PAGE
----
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Discussion Starter · #9 ·
Thanks for all the feed back. I still would like to know if there is a way that I can tell if it is pumping or not. I just bought it and I don't want to mess it up.
 

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You can also put a mark on the oil tank. You can add a quart of oil into your gas to 24 gallons of gas while your making sure the pump is working. How many wires are comming out of the wire harness on the pump?
 

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barnaclebillsmarine said:
You can also put a mark on the oil tank. You can add a quart of oil into your gas to 24 gallons of gas while your making sure the pump is working. How many wires are coming out of the wire harness on the pump?
BB, needs this info to tell if it's a VRO II....

I've probably run 20 outboards to death on the VRO's and 20 by disconnecting it, but what I never liked was the fact they thinned the oil out when idling.. Now it's never been a big deal putting a boat on plane with a carb full of 150 to 1, but when you start throwing in what an engine can go thru pulling water skiers with a carb full of 150 to 1(400 to 1 above). That engine digging out a hole with load on it can't be happy eating a 400 to 1 mix..

In 96 OMC started with their Systems Check system. Those alarms work.. The ones before...well most times. OMC/Bomb is still the only 2 stroke engine that has a "NO" oil alarm and they had that back with the VRO I's from 84'. The low oil alarm should go off when the oil tank is at about 1/3rd.. OMC/Bomb is also the only engines(V6) to have fuel restriction alarms. A Merc/Yam you can run lean till it seizes up.

Oil Metering Systems(OMS) are what OMC called them after 95. They only go out to what 70 to 1.

Merc V6's has always had a good injection system. Simple as long as owners understand they work on manifold pressure to pressurize the oil tank to push oil back to the tank on the engine. Then it's gravity fed to the injection pump. You leave the cap off or the oring on the cap of remote fills is bad....your engine won't get any oil. The low oil alarm should go off if the oil in the engine tank goes below a certain level.. Mercs with only the oil tank on the engine are gravity fed to the injection pumps. No need to worry about seals holding pressure.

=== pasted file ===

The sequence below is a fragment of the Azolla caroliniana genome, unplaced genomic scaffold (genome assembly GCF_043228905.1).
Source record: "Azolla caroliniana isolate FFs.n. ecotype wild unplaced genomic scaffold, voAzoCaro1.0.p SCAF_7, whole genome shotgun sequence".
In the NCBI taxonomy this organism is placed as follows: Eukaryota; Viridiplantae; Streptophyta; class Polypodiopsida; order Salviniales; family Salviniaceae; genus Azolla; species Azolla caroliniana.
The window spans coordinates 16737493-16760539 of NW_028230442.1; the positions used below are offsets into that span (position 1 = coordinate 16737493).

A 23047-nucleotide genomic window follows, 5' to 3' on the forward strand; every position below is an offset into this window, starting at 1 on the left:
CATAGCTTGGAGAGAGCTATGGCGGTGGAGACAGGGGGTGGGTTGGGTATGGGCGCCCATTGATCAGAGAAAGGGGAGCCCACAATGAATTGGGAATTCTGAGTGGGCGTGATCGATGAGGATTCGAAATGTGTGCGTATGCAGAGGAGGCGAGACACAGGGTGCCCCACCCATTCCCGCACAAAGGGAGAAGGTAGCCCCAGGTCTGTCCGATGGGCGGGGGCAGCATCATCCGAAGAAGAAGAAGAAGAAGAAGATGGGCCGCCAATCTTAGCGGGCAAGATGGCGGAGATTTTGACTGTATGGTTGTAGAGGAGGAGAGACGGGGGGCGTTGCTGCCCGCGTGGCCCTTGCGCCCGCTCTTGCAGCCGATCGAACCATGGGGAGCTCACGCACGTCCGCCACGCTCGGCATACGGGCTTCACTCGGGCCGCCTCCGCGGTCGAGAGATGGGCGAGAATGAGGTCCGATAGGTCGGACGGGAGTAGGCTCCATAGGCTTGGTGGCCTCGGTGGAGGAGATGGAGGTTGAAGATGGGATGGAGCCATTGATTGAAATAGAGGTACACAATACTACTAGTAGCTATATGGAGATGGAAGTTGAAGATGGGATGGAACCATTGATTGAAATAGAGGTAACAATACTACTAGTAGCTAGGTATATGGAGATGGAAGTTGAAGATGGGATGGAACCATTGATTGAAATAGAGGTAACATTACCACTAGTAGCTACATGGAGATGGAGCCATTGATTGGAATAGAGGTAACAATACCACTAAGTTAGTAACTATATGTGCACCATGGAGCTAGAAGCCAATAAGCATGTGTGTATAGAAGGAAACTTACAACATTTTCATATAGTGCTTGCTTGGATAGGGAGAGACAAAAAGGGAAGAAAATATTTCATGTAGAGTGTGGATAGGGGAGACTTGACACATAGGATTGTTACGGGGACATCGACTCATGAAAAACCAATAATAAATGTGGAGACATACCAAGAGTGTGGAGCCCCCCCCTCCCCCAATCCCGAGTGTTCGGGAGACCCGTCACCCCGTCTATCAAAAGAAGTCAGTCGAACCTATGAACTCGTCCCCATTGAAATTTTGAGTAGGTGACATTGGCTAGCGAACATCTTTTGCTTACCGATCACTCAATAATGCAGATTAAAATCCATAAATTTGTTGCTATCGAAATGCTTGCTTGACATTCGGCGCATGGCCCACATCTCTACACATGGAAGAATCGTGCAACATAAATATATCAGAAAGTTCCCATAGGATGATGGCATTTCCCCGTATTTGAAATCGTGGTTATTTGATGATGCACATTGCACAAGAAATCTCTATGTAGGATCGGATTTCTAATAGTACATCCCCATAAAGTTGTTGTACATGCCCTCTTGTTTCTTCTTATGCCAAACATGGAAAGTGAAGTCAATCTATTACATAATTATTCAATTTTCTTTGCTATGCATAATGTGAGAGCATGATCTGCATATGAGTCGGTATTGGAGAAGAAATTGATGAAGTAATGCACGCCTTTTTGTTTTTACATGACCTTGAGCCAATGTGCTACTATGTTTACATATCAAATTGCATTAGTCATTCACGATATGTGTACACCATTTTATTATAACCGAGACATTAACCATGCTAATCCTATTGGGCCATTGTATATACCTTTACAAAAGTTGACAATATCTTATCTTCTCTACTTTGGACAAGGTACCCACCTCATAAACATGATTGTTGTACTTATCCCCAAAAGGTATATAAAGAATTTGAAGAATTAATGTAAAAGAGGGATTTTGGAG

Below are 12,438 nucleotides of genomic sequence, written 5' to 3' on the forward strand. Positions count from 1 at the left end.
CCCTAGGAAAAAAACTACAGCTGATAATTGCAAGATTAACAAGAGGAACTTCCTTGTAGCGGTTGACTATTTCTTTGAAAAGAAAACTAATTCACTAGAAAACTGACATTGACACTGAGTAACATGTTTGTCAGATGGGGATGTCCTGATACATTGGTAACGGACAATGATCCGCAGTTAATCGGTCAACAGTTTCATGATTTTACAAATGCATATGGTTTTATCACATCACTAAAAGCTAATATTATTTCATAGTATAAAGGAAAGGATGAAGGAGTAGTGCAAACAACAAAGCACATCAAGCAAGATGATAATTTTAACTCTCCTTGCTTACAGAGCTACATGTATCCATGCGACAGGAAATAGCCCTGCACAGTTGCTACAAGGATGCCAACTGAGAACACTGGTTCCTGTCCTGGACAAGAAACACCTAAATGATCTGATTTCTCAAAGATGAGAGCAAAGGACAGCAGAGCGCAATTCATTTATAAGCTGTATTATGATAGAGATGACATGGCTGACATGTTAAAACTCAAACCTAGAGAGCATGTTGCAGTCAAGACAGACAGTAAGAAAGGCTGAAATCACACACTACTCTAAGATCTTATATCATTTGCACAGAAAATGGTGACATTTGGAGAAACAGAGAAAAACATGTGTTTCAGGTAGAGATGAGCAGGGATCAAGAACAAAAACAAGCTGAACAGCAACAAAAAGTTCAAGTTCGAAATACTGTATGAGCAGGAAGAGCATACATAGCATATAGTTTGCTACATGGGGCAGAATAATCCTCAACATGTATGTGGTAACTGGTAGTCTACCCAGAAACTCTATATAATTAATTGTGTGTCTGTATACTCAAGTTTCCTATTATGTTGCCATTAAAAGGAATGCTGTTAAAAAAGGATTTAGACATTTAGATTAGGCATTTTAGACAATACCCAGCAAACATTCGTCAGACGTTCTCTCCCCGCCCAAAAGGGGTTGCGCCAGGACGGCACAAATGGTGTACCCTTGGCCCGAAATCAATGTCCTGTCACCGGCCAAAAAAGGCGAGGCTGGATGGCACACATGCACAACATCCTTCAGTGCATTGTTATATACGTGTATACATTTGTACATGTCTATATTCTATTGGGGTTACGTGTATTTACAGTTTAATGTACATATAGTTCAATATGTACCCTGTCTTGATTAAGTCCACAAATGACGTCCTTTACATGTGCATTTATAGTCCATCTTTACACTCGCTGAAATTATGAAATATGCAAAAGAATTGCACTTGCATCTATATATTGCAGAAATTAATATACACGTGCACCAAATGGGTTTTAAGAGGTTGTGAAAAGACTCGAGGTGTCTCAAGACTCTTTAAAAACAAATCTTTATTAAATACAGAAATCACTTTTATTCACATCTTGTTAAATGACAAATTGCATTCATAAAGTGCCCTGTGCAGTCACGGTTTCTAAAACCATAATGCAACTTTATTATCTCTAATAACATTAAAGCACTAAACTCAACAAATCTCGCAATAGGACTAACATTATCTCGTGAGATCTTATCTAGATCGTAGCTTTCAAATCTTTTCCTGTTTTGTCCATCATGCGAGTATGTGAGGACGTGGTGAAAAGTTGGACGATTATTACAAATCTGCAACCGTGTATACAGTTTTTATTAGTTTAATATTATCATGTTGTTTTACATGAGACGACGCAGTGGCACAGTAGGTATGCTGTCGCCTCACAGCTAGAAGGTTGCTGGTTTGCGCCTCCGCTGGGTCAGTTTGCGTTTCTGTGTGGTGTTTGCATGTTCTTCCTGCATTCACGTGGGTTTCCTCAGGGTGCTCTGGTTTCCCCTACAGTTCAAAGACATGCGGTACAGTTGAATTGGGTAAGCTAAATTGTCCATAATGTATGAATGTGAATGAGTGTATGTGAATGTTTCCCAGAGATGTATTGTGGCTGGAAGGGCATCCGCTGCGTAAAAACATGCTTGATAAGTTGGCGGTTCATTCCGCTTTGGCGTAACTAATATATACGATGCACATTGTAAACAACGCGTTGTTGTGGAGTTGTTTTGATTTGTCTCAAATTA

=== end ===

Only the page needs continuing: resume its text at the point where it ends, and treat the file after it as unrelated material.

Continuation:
Yam puts their oil pump in the oil tank and pumps oil to another tank on the engine. Then it's basically the same deal as Merc, gravity feed.


Systems work, systems fail. If I was rigging an 88' 140hp Looper I'd let a qualified dealer make sure the VRO is working and tests right. That mean the alarms.. If the VRO doesn't check right I'd buy the fuel only pump for that engine and I'd mix oil in the fuel.

Something sticks in my mind that one of the first things Bomb did when they took over OMC was pull the bad/cheap rebuild VRO kits back from their dealers. Then the replacement VRO's were gone thru and changed to make them right. I know Bomb did lots more than just buy OMC and start pumping out new engines. They went back thru inventory and cleaned up a tons of **** that Soros bought cheap to rape OMC..when he was telling everyone how much money he was pumping in to OMC. What no one heard was how much he was hauling out the back door. Drives me nuts when I read some one saying Ficht problems killed OMC..

Sorry for the rant, but this VRO thing always gets my blood up... The article Bill Grannis wrote is thee bible..


One last thing.... 88' V4 OMC... I'd decarbon that thing to death. You can't tune a carbon loaded engine.. It's great engine with lots of balls, but it has to be carbon free to run right..
 

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Discussion Starter · #13 ·
barnaclebillsmarine said:
You can also put a mark on the oil tank. You can add a quart of oil into your gas to 24 gallons of gas while your making sure the pump is working. How many wires are comming out of the wire harness on the pump?
There are 2 wires one to the ground and one to the gray wire on the red plug. I think I will bring it in before I drop it in the water. Just to be safe.